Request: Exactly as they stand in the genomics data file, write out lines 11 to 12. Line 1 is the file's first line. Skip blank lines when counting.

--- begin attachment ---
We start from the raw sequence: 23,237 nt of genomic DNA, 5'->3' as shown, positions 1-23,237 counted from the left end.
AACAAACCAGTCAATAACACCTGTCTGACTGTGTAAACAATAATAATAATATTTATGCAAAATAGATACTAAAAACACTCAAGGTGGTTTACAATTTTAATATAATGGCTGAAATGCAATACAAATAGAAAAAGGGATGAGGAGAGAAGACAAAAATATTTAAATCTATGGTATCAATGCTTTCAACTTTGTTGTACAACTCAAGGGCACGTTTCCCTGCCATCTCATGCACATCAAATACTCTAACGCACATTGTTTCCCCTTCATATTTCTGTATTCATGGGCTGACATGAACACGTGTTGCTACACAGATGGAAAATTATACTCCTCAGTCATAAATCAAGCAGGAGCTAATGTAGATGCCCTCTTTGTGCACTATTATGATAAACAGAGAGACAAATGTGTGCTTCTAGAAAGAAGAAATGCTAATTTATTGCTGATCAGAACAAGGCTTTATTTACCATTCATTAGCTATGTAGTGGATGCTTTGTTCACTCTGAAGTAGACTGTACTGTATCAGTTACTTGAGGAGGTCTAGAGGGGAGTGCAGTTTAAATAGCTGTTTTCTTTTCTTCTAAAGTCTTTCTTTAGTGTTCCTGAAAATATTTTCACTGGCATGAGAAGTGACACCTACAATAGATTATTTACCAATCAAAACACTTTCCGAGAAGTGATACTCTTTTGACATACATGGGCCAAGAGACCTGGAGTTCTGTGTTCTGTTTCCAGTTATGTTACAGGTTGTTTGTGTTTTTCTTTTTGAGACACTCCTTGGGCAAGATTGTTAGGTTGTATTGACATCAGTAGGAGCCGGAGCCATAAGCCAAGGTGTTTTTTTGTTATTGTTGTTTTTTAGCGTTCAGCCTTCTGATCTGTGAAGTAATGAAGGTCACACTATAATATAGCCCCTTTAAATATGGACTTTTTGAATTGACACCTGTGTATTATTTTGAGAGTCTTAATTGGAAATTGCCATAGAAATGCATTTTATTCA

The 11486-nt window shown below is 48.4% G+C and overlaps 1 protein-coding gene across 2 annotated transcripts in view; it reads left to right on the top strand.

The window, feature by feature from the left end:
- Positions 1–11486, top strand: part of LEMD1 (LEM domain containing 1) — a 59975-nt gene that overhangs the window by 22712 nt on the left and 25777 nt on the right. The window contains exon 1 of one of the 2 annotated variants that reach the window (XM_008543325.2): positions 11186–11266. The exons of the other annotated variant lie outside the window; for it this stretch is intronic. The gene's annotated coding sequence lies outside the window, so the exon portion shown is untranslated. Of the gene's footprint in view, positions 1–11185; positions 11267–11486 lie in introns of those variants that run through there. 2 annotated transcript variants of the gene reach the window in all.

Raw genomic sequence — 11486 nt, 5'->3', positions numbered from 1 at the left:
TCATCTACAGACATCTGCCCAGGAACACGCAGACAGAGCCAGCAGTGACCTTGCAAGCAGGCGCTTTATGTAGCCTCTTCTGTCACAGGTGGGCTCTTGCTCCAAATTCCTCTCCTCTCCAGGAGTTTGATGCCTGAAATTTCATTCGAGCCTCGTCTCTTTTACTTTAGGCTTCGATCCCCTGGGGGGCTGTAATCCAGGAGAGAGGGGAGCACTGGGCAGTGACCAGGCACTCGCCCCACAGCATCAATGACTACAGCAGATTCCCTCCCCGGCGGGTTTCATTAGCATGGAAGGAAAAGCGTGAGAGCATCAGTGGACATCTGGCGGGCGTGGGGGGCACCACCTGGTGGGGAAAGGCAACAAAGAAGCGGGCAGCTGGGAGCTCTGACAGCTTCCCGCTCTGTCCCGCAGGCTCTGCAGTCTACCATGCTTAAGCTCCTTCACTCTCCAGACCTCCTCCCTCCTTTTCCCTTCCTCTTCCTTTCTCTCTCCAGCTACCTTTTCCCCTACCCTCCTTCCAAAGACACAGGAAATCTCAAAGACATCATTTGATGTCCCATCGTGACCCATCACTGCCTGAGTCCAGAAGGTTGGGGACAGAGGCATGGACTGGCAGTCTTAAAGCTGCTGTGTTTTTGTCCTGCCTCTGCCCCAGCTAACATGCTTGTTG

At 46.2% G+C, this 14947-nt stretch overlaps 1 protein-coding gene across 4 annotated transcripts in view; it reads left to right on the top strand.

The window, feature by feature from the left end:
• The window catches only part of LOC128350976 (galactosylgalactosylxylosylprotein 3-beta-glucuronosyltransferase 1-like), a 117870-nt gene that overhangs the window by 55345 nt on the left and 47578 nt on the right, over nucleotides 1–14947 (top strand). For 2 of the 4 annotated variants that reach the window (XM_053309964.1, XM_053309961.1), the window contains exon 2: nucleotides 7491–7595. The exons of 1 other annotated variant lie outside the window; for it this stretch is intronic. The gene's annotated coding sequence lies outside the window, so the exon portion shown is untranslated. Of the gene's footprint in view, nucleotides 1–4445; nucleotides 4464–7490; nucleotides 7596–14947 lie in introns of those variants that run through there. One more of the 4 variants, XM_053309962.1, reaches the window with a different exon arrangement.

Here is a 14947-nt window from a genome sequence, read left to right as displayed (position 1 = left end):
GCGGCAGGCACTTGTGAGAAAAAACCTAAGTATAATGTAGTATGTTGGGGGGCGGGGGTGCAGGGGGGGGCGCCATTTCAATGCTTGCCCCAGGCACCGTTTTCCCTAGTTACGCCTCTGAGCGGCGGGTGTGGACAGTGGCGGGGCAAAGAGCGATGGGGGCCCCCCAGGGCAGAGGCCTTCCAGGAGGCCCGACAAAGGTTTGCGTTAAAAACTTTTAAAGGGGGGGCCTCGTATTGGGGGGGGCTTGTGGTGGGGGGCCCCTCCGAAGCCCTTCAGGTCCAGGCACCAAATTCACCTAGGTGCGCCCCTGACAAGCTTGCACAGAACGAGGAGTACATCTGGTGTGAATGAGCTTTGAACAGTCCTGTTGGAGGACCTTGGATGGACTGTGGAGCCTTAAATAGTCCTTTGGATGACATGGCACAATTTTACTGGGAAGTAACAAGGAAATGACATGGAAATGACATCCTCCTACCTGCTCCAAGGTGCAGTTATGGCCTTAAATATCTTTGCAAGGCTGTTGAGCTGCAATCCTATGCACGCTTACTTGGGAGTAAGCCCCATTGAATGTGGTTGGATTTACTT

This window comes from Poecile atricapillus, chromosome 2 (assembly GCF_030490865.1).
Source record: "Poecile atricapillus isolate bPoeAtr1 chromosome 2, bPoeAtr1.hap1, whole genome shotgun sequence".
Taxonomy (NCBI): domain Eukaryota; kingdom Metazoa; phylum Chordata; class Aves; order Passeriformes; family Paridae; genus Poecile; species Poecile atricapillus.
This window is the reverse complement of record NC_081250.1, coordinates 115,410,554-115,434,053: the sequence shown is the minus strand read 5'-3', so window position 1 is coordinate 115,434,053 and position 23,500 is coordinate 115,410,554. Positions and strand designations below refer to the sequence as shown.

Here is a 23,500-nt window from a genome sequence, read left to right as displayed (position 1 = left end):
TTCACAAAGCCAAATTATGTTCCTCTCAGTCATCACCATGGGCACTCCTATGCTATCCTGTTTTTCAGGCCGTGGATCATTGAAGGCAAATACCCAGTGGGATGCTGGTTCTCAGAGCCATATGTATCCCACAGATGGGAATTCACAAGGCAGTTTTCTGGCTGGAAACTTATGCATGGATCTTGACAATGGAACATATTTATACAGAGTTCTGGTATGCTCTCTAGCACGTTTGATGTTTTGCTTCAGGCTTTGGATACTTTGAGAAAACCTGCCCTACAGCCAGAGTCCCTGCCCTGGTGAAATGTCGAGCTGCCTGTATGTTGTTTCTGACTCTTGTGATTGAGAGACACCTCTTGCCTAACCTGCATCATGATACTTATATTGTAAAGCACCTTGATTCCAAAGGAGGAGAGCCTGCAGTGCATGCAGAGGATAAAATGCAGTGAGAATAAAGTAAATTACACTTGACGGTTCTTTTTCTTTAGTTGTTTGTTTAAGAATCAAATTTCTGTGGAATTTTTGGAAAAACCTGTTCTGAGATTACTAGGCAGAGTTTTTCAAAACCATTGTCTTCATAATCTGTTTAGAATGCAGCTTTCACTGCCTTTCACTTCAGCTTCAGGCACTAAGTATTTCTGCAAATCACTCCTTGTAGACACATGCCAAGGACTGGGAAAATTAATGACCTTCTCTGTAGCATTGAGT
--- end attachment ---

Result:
Here is a 14947-nt window from a genome sequence, read left to right as displayed (position 1 = left end):
GCGGCAGGCACTTGTGAGAAAAAACCTAAGTATAATGTAGTATGTTGGGGGGCGGGGGTGCAGGGGGGGGCGCCATTTCAATGCTTGCCCCAGGCACCGTTTTCCCTAGTTACGCCTCTGAGCGGCGGGTGTGGACAGTGGCGGGGCAAAGAGCGATGGGGGCCCCCCAGGGCAGAGGCCTTCCAGGAGGCCCGACAAAGGTTTGCGTTAAAAACTTTTAAAGGGGGGGCCTCGTATTGGGGGGGGCTTGTGGTGGGGGGCCCCTCCGAAGCCCTTCAGGTCCAGGCACCAAATTCACCTAGGTGCGCCCCTGACAAGCTTGCACAGAACGAGGAGTACATCTGGTGTGAATGAGCTTTGAACAGTCCTGTTGGAGGACCTTGGATGGACTGTGGAGCCTTAAATAGTCCTTTGGATGACATGGCACAATTTTACTGGGAAGTAACAAGGAAATGACATGGAAATGACATCCTCCTACCTGCTCCAAGGTGCAGTTATGGCCTTAAATATCTTTGCAAGGCTGTTGAGCTGCAATCCTATGCACGCTTACTTGGGAGTAAGCCCCATTGAATGTGGTTGGATTTACTT